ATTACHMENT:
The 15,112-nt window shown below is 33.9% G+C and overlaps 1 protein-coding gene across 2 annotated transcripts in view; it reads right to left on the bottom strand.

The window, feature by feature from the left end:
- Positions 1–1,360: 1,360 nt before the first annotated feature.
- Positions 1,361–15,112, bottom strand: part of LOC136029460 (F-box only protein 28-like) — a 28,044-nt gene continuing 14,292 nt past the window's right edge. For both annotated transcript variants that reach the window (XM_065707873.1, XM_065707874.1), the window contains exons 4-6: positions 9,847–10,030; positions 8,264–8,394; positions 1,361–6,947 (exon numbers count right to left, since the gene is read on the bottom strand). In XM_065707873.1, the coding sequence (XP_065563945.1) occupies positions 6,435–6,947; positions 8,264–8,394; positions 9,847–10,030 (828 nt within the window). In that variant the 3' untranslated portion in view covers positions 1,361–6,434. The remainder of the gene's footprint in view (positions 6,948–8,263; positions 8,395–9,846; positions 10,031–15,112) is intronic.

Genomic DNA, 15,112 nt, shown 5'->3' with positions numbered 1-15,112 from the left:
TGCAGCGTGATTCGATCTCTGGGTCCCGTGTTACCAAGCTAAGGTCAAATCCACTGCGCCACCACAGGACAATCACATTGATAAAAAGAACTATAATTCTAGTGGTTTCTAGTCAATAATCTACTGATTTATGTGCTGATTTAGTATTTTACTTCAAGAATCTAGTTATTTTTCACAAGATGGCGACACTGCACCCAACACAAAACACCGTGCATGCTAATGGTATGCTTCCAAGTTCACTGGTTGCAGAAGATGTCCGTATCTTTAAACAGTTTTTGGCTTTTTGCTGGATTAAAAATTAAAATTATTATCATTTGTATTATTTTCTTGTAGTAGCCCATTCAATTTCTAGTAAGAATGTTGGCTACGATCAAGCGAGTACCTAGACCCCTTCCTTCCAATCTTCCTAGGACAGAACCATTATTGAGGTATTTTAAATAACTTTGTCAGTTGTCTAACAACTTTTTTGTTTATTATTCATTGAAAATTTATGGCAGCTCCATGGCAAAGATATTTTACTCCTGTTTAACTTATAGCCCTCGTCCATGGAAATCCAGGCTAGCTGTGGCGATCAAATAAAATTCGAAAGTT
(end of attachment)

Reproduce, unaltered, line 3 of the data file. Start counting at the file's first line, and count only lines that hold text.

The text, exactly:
- Positions 1–1,360: 1,360 nt before the first annotated feature.